Cuatro is a four strings instruments of the guitar family. Its 15th-Century ancestor was the Portuguese Cavaquinho. The predecessor of the Venezuelan cuatro is the four-string Spanish guitar which disappeared in the 16th century after a short period of surging popularity. In the 1950s, Fredy Reyna documented the evolution of the renaissance guitar into the current Venezuelan Cuatro, and reinvented the cuatro as a solo instrument, equally capable of rendering traditional Venezuelan music as well as Renaissance pieces.

The cuatro is very popular in big part of Latin America especially in Venezuela, Mexico, Colombia, and Puerto Rico being part of the folklore and traditional songs.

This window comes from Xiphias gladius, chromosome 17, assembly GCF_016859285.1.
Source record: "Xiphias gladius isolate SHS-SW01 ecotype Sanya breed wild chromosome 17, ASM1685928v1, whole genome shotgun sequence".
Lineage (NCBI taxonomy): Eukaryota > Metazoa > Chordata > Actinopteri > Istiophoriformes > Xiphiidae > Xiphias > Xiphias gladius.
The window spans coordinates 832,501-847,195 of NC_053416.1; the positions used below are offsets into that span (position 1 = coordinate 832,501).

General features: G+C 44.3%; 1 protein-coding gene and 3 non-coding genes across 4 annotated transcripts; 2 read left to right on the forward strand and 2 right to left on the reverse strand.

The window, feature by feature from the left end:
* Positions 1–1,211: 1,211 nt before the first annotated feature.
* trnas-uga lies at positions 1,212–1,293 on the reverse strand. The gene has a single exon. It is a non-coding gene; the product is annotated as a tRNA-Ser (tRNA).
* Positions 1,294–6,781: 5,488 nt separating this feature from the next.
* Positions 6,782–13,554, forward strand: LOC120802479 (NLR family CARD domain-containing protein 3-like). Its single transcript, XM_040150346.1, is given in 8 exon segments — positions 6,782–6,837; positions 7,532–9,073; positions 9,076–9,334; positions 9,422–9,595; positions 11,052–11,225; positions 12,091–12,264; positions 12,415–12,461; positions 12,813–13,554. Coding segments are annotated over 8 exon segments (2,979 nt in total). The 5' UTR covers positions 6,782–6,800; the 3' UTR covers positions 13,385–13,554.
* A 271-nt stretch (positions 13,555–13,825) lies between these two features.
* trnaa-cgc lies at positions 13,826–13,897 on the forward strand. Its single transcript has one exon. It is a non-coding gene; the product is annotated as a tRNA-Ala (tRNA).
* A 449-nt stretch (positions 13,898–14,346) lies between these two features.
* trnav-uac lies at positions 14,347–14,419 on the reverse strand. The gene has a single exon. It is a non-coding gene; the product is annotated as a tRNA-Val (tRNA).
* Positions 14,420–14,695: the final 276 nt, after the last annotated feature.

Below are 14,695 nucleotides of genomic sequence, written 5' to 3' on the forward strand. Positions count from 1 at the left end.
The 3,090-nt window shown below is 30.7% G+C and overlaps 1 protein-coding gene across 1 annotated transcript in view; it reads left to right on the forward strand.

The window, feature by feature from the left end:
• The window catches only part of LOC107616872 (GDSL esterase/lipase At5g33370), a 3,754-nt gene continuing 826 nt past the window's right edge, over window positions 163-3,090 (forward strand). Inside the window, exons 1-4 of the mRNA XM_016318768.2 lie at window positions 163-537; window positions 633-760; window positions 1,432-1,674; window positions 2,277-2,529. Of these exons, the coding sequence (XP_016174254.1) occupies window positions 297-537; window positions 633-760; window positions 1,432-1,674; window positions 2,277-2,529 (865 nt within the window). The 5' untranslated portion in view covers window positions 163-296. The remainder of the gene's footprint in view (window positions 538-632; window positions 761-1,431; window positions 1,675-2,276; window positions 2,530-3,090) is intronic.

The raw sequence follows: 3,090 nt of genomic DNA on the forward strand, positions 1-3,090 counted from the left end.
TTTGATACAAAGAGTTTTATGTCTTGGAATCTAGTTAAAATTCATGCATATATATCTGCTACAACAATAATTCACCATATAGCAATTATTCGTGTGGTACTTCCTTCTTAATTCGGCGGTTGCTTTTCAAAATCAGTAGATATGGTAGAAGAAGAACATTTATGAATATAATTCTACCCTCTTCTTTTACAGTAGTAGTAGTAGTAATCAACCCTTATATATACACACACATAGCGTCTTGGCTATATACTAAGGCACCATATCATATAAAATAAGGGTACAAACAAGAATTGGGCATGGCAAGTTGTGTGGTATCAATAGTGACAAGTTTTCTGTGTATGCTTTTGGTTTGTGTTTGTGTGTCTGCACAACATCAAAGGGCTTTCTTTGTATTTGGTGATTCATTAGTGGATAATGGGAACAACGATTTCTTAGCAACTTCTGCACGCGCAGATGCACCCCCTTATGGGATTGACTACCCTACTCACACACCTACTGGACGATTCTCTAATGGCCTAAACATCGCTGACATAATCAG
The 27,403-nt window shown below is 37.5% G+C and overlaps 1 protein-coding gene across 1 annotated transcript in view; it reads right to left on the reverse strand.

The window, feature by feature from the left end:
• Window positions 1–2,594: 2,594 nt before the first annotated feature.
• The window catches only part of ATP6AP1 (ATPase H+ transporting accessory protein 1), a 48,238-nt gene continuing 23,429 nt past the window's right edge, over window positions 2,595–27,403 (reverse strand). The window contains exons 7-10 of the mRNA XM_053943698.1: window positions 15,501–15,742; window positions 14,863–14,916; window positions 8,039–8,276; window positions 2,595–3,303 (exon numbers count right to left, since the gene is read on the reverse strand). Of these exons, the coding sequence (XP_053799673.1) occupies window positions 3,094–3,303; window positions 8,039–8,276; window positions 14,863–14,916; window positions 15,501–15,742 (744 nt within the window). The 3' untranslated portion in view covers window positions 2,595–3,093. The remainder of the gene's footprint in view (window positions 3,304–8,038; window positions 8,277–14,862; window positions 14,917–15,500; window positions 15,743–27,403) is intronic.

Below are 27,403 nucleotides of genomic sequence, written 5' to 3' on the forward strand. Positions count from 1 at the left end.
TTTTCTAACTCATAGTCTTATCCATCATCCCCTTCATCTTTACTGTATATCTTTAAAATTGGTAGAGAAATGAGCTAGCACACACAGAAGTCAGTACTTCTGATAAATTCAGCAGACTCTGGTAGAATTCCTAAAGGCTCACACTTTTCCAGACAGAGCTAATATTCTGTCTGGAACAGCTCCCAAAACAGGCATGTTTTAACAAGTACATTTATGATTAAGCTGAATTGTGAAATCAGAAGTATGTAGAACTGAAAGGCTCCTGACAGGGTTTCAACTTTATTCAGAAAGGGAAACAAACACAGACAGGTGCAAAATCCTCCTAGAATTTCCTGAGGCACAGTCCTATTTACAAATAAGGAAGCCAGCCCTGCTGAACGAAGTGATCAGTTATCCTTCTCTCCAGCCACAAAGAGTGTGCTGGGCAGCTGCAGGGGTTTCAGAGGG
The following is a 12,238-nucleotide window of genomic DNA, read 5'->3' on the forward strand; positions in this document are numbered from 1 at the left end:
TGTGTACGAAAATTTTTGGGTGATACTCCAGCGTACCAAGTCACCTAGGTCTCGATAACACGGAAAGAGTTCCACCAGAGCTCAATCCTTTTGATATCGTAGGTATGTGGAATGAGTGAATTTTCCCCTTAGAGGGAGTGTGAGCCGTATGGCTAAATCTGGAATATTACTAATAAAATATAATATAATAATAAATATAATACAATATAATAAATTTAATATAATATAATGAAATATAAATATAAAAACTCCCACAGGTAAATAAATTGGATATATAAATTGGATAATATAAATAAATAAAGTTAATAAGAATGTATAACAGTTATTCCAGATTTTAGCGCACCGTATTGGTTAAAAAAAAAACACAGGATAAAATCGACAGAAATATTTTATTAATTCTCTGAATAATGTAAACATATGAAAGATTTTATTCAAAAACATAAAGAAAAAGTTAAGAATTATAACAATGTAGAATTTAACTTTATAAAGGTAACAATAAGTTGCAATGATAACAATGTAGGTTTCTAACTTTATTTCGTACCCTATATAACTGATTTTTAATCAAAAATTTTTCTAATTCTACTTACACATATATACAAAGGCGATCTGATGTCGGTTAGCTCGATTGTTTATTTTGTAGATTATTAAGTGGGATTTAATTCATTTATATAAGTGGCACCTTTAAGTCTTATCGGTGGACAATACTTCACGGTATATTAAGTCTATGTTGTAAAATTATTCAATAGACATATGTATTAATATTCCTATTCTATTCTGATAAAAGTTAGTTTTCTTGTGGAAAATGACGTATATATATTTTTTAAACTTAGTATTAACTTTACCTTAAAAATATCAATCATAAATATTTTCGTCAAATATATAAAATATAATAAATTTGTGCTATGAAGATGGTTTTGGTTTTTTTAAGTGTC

The cuatro is an important part of "música llanera", belonging to the Venezuelan area known as "El Llano". The Cuatro of Venezuela has four single nylon strings. There are variations on this instrument depending on the country and models having five strings or even six.

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